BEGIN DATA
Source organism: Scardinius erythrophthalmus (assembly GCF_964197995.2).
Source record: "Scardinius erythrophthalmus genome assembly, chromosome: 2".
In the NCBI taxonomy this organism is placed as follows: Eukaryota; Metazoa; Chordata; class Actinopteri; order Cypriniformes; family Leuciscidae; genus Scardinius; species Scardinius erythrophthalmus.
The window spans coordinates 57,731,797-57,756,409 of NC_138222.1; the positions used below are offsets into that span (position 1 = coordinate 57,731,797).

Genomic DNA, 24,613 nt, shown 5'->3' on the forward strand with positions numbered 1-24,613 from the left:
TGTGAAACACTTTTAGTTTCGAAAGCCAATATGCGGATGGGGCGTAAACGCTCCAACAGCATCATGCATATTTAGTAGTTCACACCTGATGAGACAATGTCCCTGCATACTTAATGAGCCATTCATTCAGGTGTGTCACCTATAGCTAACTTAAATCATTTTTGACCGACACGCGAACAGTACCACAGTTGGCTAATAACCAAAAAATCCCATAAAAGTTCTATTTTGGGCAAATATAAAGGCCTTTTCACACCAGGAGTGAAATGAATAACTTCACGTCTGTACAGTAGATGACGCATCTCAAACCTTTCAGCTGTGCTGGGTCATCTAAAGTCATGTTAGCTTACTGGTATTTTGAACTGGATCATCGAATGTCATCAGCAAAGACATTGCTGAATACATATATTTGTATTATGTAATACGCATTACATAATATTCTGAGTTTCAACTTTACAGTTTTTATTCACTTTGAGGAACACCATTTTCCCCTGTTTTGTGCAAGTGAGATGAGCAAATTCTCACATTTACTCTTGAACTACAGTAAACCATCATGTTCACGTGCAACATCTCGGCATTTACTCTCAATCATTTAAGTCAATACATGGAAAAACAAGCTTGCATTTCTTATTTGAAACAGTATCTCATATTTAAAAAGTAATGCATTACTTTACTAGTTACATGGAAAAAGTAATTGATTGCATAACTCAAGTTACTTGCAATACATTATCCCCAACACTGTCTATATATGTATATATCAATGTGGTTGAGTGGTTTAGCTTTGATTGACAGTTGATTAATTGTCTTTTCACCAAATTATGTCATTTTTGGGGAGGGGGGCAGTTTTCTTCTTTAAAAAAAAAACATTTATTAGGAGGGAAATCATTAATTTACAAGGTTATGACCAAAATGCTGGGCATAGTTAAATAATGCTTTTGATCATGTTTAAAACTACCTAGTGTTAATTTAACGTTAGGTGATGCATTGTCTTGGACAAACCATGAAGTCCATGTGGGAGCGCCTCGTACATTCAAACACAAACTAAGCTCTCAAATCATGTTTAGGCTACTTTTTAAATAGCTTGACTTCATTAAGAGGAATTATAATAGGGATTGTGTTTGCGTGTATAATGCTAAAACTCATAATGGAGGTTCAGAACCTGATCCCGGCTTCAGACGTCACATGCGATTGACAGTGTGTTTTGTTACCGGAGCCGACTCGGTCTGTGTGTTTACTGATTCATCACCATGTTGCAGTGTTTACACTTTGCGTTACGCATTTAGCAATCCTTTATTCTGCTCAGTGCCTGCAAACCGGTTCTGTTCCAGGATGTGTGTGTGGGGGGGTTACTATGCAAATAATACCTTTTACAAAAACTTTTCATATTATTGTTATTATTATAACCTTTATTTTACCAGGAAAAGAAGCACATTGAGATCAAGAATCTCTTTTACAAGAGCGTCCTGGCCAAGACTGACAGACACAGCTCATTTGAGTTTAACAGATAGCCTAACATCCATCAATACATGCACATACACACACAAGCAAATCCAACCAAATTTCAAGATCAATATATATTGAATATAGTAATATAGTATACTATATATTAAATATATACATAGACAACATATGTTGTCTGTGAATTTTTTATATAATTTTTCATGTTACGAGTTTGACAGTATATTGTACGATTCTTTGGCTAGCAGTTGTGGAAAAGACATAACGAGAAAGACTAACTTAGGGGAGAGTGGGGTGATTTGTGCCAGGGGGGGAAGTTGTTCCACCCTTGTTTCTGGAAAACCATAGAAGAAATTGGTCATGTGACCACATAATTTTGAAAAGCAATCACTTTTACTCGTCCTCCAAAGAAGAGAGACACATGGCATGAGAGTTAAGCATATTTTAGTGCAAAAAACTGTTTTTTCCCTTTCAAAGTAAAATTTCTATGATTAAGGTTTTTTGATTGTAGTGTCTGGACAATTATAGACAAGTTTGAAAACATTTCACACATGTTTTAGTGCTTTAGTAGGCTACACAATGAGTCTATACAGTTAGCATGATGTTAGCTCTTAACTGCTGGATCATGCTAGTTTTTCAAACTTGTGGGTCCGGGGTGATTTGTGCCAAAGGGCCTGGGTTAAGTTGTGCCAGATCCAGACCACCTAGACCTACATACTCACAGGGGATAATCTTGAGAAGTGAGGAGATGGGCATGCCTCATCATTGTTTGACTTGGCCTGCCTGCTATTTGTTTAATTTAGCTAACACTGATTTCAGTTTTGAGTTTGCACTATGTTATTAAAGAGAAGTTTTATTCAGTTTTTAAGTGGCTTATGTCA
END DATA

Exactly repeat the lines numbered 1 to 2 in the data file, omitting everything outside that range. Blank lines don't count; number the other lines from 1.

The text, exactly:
Source organism: Scardinius erythrophthalmus (assembly GCF_964197995.2).
Source record: "Scardinius erythrophthalmus genome assembly, chromosome: 2".